Me and some of my favorite future PhDs. #Cubenation, hold it down.
I’m almost certain when I look back in a few years I’ll have some trendy name (e.g. “Bluppie Beginnings” or something like that) for this summer of transition. There have been many changes — endings, shifts, new beginnings — in less than 15 weeks. I finally completed grad school, left my doctoral internship of four years, and moved all the way to Texas to begin a new career. At this point, almost every day is a blur. However, it hasn’t been lost on me that this is, and has been, the goal. This very moment. This phase. It’s what I’ve been working for: I’m in motion.
There have been moments, several of them, where I’ve been overwhelmed by the emotions I feel. I loved my role with University Housing, and transitioning to my replacement was one of the hardest things I’ve ever done. I’m pretty sure I dropped a single thug tear on the day I grudgingly relinquished control of our social accounts (Facebook, Twitter, YouTube, Blogger, Pinterest, Instagram, Storify, Google+ — all of it!). I immediately had to unfollow each one so I would not begin obsessing over what I was letting go. I had to repeat to myself: Felicia, you cannot be a doctoral intern for the rest of your life. Continue reading
Here’s what I love about social media: its ability to connect people with others.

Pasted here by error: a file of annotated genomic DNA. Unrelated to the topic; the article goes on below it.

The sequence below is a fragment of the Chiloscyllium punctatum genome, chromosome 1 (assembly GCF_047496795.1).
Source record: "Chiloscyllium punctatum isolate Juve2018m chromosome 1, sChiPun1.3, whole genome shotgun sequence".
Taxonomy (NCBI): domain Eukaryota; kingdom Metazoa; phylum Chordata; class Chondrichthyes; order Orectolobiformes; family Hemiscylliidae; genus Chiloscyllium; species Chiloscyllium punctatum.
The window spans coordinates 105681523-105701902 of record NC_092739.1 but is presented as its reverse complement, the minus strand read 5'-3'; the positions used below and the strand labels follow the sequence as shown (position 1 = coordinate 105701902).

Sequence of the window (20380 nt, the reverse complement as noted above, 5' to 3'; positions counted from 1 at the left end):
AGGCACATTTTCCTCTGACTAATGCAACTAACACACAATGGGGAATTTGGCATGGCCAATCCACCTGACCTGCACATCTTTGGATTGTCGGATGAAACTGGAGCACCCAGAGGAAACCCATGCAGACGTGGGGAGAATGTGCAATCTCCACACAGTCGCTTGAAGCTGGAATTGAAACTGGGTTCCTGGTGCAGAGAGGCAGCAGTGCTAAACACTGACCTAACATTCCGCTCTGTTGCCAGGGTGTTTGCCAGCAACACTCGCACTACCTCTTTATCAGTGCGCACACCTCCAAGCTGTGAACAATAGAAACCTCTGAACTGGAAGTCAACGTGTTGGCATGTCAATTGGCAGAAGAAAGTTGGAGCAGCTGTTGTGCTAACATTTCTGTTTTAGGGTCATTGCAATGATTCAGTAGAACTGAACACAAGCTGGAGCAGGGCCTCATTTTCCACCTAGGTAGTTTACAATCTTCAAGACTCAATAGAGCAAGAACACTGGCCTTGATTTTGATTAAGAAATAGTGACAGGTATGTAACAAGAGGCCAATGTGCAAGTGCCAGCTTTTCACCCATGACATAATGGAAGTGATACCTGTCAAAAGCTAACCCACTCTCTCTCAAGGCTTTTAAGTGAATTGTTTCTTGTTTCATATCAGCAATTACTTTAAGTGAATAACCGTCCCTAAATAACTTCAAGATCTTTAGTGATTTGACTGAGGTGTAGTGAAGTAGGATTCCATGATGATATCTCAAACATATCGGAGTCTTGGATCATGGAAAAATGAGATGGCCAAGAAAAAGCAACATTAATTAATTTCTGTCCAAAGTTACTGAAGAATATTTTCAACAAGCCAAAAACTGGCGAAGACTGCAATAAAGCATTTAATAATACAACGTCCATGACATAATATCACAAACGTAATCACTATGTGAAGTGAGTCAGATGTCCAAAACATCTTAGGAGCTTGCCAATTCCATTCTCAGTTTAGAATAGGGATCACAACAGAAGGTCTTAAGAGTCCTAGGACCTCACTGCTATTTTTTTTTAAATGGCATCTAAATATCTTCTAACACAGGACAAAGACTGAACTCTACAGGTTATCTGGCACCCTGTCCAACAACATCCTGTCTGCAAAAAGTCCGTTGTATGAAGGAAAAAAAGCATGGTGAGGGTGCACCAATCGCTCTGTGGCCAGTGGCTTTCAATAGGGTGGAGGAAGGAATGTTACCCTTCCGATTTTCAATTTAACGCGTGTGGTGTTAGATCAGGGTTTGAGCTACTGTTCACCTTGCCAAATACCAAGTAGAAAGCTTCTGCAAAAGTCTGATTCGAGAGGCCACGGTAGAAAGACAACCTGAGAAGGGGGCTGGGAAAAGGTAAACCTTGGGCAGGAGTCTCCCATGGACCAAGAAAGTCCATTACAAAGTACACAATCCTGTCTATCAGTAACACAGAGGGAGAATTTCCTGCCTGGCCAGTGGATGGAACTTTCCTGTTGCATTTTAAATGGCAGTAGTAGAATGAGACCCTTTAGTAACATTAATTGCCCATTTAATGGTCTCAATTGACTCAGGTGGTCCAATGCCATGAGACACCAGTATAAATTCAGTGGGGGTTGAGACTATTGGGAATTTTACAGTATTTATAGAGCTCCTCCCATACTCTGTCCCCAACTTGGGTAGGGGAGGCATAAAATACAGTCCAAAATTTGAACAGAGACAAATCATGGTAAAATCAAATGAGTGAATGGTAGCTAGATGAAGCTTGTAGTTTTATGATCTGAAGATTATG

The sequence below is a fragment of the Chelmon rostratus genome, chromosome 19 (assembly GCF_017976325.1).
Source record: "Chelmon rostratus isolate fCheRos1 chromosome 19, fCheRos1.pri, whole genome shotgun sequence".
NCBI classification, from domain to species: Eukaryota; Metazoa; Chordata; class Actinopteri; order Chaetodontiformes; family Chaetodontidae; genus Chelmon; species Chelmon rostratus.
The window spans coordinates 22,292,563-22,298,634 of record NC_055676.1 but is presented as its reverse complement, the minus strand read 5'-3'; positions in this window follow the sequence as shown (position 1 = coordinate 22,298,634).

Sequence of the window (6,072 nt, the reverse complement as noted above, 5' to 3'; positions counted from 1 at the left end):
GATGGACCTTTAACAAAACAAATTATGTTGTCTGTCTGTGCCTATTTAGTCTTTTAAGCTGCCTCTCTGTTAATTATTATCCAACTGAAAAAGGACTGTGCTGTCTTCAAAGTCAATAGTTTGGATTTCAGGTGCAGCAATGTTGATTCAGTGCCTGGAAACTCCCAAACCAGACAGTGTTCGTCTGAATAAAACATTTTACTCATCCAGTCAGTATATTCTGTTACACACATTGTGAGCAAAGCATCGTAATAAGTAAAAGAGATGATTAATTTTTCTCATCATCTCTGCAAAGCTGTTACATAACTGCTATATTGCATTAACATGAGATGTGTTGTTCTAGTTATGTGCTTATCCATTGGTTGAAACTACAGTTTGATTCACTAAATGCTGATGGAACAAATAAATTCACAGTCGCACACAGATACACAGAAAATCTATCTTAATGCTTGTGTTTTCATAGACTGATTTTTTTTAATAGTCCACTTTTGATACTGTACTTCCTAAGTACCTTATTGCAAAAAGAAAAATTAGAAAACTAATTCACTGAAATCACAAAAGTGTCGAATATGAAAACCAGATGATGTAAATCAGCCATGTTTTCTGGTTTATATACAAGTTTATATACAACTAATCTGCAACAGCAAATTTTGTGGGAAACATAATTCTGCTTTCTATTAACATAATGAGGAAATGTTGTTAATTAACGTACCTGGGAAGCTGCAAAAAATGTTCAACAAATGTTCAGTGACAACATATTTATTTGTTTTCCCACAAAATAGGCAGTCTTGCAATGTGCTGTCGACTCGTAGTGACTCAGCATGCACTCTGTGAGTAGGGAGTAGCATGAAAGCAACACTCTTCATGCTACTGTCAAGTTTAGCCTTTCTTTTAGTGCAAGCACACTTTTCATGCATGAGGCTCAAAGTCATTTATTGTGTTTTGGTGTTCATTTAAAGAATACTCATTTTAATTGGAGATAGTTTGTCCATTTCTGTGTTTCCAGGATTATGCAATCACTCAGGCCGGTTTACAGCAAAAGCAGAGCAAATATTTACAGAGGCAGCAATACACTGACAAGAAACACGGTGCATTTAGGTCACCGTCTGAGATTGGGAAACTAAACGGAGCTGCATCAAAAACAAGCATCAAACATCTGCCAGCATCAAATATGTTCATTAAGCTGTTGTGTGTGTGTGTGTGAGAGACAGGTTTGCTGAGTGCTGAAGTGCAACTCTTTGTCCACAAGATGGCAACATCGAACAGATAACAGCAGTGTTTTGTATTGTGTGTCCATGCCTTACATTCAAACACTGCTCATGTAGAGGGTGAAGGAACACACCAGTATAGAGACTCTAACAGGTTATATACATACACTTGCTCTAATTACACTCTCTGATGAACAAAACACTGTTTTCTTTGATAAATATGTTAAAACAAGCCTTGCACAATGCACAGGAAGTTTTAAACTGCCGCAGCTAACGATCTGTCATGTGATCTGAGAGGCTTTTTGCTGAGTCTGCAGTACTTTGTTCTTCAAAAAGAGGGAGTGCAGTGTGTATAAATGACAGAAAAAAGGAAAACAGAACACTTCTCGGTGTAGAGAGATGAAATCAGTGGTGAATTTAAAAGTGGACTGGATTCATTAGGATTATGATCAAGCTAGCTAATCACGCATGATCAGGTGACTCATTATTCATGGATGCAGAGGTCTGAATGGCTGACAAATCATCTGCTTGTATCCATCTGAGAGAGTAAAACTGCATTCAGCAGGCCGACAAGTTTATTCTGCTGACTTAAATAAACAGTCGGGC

On the surface it seems so simple, but the power of those connections is anything but. I’m very particular about my language so I want to clarify: I don’t believe in the power of social media; that doesn’t exist. Social media is a tool. I believe in the power of people who use social media to perform meaningful actions – to spread the seeds of a new idea, to publicize little known facts, to share photos across the globe, or to simply connect with other people. These series of small, meaningful actions are the source of power that people often mistakenly attribute to social media. Continue reading
About a week or so ago I finally cracked open (or, rather, clicked open – the Kindle version is only $2.99) What the Most Successful People Do Before Breakfast, an amazingly quick, and useful, book written by Laura Vanderkam. Apparently, she’s written an entire series of books on how people manage their time efficiently.
This book caught my interest because I’m typically a night owl and my PhD journey has consisted of several nights up burning the midnight oil. However, moving forward with my dissertation, and as a professional, I’m thinking I should probably get a handle on this time management thing. Plus, I’m not getting any younger and the midnight oil doesn’t burn as bright as it used to. As I’m always feeling the pressure of a constantly ticking clock, I decided to take a look at this text after I saw one of my e-mentors, Myleik, shared it on Instagram (check out the hashtag #myleikbookshare).
Here are my thoughts on this brief read (really, I read it in one sitting!):
In one sentence this book is about:
This book explores the benefits of nurturing yourself (goals, desires, relationships) FIRST in the day and, ultimately, first in life.
You should read this if:
You often find yourself up late and night wondering why you didn’t get any of the things accomplished that you said you would. Continue reading